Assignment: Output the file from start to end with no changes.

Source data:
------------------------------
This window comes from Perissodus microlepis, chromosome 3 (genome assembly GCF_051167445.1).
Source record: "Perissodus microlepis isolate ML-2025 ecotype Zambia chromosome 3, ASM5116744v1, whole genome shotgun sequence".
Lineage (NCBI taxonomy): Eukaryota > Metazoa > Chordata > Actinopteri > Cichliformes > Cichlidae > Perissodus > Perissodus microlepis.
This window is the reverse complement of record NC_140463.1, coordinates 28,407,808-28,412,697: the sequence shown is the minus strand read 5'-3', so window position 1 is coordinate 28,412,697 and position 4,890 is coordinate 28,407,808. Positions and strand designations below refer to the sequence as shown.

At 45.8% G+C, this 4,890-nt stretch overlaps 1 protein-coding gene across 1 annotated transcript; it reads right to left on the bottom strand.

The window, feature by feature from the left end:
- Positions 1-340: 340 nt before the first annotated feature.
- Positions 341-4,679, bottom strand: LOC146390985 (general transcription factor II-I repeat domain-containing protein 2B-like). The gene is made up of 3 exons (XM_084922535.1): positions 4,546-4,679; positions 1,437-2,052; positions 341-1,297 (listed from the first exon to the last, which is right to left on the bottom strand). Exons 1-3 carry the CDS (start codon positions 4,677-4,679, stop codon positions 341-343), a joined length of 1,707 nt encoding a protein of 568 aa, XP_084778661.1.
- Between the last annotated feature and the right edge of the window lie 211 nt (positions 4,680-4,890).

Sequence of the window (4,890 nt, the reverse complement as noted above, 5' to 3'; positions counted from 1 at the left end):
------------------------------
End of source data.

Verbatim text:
This window comes from Perissodus microlepis, chromosome 3 (genome assembly GCF_051167445.1).
Source record: "Perissodus microlepis isolate ML-2025 ecotype Zambia chromosome 3, ASM5116744v1, whole genome shotgun sequence".
Lineage (NCBI taxonomy): Eukaryota > Metazoa > Chordata > Actinopteri > Cichliformes > Cichlidae > Perissodus > Perissodus microlepis.
This window is the reverse complement of record NC_140463.1, coordinates 28,407,808-28,412,697: the sequence shown is the minus strand read 5'-3', so window position 1 is coordinate 28,412,697 and position 4,890 is coordinate 28,407,808. Positions and strand designations below refer to the sequence as shown.

At 45.8% G+C, this 4,890-nt stretch overlaps 1 protein-coding gene across 1 annotated transcript; it reads right to left on the bottom strand.

The window, feature by feature from the left end:
- Positions 1-340: 340 nt before the first annotated feature.
- Positions 341-4,679, bottom strand: LOC146390985 (general transcription factor II-I repeat domain-containing protein 2B-like). The gene is made up of 3 exons (XM_084922535.1): positions 4,546-4,679; positions 1,437-2,052; positions 341-1,297 (listed from the first exon to the last, which is right to left on the bottom strand). Exons 1-3 carry the CDS (start codon positions 4,677-4,679, stop codon positions 341-343), a joined length of 1,707 nt encoding a protein of 568 aa, XP_084778661.1.
- Between the last annotated feature and the right edge of the window lie 211 nt (positions 4,680-4,890).

Sequence of the window (4,890 nt, the reverse complement as noted above, 5' to 3'; positions counted from 1 at the left end):